Richard Devroe became fascinated with little things when he was four years old and his parents died. His Aunt Rebecca told him to sit quietly in the entryway of the house before the memorial service, and all he knew was that his mother and father had gone up into the air in an airplane and disappeared. Sitting in a hard, dark chair, he vaguely construed the scene as one of waiting for his parents’ return despite what his aunt had told him. She had said that they were “never coming back,” but waiting here alone like this, Richard began to take that as meaning that they were somehow invisible now, that they would come back but he might not know it.
He tried to recall his parents’ faces and hands. He could almost conjure up the feeling of being spoken to and touched in a comforting way, not like now with Aunt Becca, whose perfunctory affection only momentarily reeled him in from wherever he was drifting. His parents’ presence had always put him solidly in place in the world. Now there was nothing but this chair drifting in a narrow room, and the experience of his own yearning to be elsewhere, where they were. While the clock on the wall behind him clicked off an eternity of seconds, he stared at a shaft of sunlight that came in through the window in the door and made a small golden pool of light on the floor near him. If his parents were invisible, they must be even smaller than the dancing motes of dust in that shaft of light. Then Richard Devroe tried to wish himself as small as things would be if they were never coming back but nonetheless returned.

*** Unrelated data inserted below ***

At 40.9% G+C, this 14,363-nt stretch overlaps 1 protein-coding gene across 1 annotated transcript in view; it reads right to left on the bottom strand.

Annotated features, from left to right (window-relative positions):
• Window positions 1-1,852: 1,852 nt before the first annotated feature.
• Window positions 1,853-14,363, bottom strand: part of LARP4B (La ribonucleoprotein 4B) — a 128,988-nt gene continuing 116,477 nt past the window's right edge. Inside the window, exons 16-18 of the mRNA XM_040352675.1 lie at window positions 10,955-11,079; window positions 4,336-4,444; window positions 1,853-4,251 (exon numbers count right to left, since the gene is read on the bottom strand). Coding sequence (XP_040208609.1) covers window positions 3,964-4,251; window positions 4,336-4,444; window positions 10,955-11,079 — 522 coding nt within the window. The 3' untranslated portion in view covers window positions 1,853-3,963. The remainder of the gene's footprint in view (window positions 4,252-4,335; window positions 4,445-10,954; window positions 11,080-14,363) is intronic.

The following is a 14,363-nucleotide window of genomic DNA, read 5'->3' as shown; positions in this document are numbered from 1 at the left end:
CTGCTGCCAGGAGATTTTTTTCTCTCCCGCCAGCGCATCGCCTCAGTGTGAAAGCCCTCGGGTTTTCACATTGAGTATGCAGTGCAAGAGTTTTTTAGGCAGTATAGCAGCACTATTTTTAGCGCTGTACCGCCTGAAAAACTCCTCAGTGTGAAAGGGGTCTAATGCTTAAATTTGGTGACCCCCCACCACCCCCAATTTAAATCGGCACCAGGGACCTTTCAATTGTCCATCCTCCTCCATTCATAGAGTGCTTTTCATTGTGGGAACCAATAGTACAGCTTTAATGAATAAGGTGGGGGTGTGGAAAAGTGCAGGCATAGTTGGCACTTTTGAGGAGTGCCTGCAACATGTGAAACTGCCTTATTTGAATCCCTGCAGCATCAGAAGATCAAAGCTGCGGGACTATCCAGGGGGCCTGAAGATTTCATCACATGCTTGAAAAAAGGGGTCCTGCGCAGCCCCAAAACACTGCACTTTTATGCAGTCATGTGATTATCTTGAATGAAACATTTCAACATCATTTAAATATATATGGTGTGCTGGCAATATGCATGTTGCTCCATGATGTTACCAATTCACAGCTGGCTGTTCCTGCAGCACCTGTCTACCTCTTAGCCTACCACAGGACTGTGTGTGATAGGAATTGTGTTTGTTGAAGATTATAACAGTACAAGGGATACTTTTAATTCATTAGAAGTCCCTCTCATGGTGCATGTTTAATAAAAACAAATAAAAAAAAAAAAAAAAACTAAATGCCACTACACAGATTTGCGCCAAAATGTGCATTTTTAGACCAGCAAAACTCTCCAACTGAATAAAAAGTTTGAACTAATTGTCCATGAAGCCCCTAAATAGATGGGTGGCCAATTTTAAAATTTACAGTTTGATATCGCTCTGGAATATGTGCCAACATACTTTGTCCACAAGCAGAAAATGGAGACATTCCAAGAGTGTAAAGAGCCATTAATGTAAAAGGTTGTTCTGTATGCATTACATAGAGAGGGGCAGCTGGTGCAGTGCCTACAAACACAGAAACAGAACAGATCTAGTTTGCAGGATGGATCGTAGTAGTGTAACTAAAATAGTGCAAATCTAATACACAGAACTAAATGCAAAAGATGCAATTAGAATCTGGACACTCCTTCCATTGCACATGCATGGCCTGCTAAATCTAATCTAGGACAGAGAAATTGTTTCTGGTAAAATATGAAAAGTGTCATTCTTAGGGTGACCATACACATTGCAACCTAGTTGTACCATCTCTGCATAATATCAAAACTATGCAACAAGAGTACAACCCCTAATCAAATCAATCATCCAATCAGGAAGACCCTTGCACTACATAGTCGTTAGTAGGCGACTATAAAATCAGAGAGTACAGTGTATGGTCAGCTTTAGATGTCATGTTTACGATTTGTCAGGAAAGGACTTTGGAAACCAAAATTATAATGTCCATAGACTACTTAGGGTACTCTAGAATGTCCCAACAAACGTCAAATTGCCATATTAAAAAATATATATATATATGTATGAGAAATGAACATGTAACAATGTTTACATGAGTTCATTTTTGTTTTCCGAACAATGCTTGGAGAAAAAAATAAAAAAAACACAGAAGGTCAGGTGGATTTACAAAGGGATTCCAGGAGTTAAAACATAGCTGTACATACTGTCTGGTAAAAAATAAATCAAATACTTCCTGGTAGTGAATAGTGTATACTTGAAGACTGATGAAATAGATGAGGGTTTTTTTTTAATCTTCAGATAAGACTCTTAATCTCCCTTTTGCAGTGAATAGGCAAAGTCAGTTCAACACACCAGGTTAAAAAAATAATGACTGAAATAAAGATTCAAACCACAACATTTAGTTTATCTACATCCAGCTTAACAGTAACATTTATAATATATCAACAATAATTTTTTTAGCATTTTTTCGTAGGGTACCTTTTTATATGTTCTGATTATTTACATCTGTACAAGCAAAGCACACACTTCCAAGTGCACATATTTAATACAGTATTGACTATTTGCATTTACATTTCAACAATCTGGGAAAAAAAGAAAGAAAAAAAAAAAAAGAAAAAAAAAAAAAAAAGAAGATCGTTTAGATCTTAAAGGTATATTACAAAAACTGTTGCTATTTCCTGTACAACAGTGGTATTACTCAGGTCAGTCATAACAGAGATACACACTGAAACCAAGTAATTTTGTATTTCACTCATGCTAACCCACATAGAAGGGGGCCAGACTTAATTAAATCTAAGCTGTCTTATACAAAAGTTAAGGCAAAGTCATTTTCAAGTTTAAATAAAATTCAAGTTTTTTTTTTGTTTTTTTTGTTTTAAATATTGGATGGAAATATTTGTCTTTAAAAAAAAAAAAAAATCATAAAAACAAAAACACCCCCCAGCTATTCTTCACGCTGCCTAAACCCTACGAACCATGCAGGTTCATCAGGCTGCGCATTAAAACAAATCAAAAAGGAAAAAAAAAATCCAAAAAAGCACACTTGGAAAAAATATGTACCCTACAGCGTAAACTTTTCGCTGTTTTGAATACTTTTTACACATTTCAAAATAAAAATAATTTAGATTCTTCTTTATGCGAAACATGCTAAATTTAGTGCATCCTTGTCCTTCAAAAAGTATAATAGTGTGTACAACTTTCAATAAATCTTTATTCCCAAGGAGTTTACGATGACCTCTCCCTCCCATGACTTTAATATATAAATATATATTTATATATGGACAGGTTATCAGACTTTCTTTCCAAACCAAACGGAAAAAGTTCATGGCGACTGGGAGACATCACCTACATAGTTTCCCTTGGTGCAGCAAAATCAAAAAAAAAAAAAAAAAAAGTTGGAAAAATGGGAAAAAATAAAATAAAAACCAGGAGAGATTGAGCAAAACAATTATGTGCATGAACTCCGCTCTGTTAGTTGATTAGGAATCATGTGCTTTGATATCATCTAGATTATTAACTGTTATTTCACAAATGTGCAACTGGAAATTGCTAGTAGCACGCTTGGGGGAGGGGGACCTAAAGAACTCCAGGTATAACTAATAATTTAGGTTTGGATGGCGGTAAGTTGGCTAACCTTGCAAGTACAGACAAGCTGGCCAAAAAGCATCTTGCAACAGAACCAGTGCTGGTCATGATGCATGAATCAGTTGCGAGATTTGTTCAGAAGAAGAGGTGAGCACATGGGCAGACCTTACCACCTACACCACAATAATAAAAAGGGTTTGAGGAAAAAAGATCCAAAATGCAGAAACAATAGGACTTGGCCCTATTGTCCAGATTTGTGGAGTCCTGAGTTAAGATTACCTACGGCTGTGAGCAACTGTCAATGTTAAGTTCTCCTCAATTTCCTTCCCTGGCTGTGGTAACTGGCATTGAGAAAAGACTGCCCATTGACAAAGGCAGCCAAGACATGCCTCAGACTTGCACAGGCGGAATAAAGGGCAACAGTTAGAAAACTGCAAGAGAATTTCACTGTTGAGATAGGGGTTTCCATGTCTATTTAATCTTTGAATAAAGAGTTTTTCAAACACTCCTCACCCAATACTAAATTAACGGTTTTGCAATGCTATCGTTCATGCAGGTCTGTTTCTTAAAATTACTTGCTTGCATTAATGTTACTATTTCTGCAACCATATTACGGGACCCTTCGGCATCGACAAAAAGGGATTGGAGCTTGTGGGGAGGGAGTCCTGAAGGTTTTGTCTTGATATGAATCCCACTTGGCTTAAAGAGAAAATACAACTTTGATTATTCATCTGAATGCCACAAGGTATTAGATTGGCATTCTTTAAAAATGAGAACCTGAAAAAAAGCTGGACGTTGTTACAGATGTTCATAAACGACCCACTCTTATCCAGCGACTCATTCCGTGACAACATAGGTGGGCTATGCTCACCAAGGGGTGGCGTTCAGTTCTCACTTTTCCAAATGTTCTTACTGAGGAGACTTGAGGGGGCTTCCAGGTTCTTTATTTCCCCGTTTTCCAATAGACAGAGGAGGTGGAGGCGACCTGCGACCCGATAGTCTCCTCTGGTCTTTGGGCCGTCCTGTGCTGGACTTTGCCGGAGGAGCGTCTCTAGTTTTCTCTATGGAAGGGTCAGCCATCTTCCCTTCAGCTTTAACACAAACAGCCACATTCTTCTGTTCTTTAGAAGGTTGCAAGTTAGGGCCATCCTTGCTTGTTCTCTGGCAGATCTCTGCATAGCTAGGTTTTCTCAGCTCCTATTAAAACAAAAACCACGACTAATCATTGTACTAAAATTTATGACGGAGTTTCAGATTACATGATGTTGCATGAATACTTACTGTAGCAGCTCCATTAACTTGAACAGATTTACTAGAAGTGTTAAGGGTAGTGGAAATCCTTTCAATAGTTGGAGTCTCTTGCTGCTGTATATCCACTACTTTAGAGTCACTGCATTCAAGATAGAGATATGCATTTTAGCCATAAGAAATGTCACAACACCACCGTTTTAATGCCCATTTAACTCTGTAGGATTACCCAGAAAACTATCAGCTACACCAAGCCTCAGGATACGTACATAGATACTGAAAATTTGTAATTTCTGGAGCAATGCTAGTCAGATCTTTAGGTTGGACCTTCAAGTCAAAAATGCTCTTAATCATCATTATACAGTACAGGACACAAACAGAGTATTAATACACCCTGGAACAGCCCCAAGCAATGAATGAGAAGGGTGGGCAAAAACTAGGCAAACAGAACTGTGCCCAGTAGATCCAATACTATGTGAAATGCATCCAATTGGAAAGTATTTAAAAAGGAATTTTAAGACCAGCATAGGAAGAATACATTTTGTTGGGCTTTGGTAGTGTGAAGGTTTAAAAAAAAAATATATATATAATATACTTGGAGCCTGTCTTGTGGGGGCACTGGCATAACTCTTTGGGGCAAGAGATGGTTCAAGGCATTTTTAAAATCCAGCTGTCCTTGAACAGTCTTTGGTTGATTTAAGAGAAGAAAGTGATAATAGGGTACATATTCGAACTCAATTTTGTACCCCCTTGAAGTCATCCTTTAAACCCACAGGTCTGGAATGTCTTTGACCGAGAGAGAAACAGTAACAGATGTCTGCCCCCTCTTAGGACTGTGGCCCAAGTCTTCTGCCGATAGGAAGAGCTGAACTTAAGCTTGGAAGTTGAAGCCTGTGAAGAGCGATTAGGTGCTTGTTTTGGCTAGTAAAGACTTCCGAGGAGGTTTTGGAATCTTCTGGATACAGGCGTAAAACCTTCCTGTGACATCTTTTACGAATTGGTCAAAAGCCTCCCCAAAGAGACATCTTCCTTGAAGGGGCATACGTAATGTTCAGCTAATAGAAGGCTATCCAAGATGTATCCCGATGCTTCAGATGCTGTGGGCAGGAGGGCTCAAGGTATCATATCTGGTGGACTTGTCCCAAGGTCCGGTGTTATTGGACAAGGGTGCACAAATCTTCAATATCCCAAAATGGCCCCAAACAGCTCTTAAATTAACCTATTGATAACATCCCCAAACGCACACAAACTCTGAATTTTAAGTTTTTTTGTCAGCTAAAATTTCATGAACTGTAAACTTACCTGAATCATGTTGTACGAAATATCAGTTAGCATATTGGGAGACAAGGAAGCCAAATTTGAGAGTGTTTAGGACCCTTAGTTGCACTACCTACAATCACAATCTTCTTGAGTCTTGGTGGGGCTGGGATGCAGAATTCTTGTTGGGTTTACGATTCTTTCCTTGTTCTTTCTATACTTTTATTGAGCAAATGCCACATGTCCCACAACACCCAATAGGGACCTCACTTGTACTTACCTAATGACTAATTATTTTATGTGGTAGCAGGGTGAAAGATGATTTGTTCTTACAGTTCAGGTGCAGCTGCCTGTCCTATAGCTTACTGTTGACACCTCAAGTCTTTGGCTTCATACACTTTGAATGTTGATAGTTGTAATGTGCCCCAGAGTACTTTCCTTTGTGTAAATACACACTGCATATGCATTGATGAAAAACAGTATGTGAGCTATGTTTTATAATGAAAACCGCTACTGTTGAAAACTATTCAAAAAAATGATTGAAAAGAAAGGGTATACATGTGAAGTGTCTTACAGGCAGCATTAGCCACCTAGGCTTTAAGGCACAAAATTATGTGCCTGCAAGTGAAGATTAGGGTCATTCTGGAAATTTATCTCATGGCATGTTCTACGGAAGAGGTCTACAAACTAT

Though Aunt Rebecca was not cruel, she was extremely high-strung and self-involved and could thus be brutally dismissive, and she considered child-rearing a process of enforcing quiet, polite behavior. Thus, in the months that followed Richard’s moment of enlightenment, he had plenty of time to meditate solemnly on modes of existence unavailable to the untrained eye. Continue reading